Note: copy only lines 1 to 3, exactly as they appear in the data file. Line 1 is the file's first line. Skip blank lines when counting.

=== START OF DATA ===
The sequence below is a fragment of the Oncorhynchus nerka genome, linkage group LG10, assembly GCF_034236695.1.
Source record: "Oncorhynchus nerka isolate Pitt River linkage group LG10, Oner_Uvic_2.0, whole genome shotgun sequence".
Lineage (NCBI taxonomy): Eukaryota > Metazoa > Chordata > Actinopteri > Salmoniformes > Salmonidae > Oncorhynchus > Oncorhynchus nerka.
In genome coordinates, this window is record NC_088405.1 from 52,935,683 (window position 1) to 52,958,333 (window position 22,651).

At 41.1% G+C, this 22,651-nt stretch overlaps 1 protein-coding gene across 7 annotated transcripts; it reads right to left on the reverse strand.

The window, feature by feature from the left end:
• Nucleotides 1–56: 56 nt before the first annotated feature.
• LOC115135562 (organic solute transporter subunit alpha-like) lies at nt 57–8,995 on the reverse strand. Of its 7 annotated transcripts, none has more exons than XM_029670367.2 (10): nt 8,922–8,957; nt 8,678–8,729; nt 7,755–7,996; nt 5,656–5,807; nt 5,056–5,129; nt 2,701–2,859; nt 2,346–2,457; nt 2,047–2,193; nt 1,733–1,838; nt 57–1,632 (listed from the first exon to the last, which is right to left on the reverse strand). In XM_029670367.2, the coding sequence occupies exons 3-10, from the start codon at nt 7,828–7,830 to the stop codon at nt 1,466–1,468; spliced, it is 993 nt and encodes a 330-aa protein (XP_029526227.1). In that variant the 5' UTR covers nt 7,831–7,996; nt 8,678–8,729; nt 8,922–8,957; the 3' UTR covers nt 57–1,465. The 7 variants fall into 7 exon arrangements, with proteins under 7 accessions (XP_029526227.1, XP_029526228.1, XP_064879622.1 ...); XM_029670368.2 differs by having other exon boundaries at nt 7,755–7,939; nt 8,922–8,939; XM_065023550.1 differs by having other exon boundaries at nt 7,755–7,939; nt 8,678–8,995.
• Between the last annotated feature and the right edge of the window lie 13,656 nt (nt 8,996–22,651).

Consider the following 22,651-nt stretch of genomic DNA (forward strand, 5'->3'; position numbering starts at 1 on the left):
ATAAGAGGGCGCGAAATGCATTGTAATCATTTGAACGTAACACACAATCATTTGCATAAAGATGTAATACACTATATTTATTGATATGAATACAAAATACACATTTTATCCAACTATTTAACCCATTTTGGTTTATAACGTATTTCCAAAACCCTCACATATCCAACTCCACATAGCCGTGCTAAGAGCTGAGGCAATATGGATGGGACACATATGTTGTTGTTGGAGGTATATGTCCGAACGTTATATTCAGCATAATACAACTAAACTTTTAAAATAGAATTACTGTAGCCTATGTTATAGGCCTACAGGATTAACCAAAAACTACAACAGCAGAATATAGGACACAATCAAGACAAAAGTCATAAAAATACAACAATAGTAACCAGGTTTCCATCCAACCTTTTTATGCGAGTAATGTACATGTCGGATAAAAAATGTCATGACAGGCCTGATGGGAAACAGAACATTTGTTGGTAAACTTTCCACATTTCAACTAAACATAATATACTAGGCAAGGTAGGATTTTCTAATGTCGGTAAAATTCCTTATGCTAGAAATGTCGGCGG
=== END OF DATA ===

The sequence below is a fragment of the Oncorhynchus nerka genome, linkage group LG10, assembly GCF_034236695.1.
Source record: "Oncorhynchus nerka isolate Pitt River linkage group LG10, Oner_Uvic_2.0, whole genome shotgun sequence".
Lineage (NCBI taxonomy): Eukaryota > Metazoa > Chordata > Actinopteri > Salmoniformes > Salmonidae > Oncorhynchus > Oncorhynchus nerka.